I became more aware of the brand, and Armagnac in general, through some Bourbon folks in 2016. They were, and are most likely still, a part of the aforementioned Serious Brandy Facebook group. The group members here are mostly based in America. Similar to what Steve said,we were getting sick of how expensive and hard it is to get the bottles we loved. So, like a lot of whisky drinkers then and today, we started looking for alternatives.
Armagnac’s profile can range from being distillate-forward to balanced or to being wood-forward; it somehow got dubbed as the Bourbon drinker’s brandy. I guess this is due to the American market getting L’Encantada Armagnac being aged in new oak or just wood-forward. Come to think of it, all of the expressions I’ve had from them have been wood-forward as well. Even the first few L’Encantada bottles I bought from Singapore share this profile.
The importer of L’Encantada in the US PM Spirits. I talked about this wonderful company in this Cognac review. Re-reading PM Spirits’ description of L’Encantada, they mention that Vincent’s palate leans toward rich and wood-forward Armagnac. Due to US regulations, they get to import 750ml bottles, while the rest of the world gets the regular 500ml bottles.
This L’Encantada Domaine Lous Mouracs 1979 39 year I’m reviewing is another of the three samples sent to me by PM Spirits’ founder and owner Nicolas Palazzi. According to this Bozzy Org review, this is made from mostly Ugni Blanc grapes with some Baco grape-based distillate added, then aged in new Gascon oak.
L’Encantada Domaine Lous Mouracs 1979 39 Years Old Cask #3 – Review
50.6% abv. $225 from K&L Wines.
Color: Muscovado sugar syrup.
On the nose: Surprisingly fruit-forward despite the amount of time this spent in new oak. There’s also no ethanol prickliness on the nose despite the ABV. I get medium, lasting, and alternating aromas of fresh peaches, nectarines, grapple, bell peppers, cigar tobacco, and rancio in the form of dried mushrooms and tannins. In between and after are subtle aromas of dried apricots, honey, sultanas, vanilla pods and strawberries.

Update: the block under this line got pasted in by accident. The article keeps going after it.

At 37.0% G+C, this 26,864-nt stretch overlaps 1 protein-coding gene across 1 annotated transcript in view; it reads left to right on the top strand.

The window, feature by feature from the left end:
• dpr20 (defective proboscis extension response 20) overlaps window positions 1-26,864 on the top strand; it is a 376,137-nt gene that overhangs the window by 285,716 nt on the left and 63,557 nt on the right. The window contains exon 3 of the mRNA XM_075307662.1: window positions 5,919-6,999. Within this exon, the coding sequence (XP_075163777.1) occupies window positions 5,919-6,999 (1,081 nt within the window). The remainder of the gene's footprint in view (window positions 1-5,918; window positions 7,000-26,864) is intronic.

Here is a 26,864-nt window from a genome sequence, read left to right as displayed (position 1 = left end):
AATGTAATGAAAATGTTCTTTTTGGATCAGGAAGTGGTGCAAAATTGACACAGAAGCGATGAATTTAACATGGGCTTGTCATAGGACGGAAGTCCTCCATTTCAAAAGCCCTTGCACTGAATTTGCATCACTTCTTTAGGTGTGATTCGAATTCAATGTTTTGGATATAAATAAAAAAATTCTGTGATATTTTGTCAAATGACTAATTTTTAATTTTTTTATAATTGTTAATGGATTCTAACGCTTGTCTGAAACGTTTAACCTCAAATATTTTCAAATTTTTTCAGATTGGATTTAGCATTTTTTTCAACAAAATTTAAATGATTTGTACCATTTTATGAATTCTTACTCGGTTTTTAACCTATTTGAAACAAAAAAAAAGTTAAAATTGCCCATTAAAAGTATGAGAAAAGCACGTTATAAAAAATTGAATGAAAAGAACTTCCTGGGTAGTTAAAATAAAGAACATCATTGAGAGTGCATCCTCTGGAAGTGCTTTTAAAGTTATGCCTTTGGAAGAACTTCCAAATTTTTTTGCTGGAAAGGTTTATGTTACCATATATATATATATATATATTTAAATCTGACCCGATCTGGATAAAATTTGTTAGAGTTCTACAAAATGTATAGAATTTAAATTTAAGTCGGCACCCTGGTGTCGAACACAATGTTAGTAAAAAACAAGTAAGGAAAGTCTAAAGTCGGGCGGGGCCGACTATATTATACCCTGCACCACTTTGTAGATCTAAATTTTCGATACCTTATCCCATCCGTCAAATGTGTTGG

In the mouth: A walloping welcome of tannins and rancio. The rancio I get is like dried mushrooms and cinnamon powder. After that more fruity notes come out. I taste light, lasting and round notes of strawberries, fresh peaches, nectarines, grapple, cigar tobacco, and yellow bell peppers.
I’ve never had Armagnac from this particular Domaine. It’s also the first time I’ve had Armagnac this old aged in new oak. An example of an older one I’ve had is Darroze’s 50 year, but it was very fruity with a lot less oak.
This one surprised me with how balanced it was. Because Armagnac is distilled in traditional column stills, like most bourbon, I was expecting the wood to be more dominant, but there’s a pretty good interchanging of oak and distillate flavor here. Aside from that, nothing else really wows me.
I’m curious if all the bottlings by this Domaine are all oak heavy, or if this is an unusual case because it was chosen by L’Encantanda. I’d love to taste something from Lous Mouracs that’s aged in more used up barrels so I can taste their distillery DNA better.
Image courtesy of PM Spirits.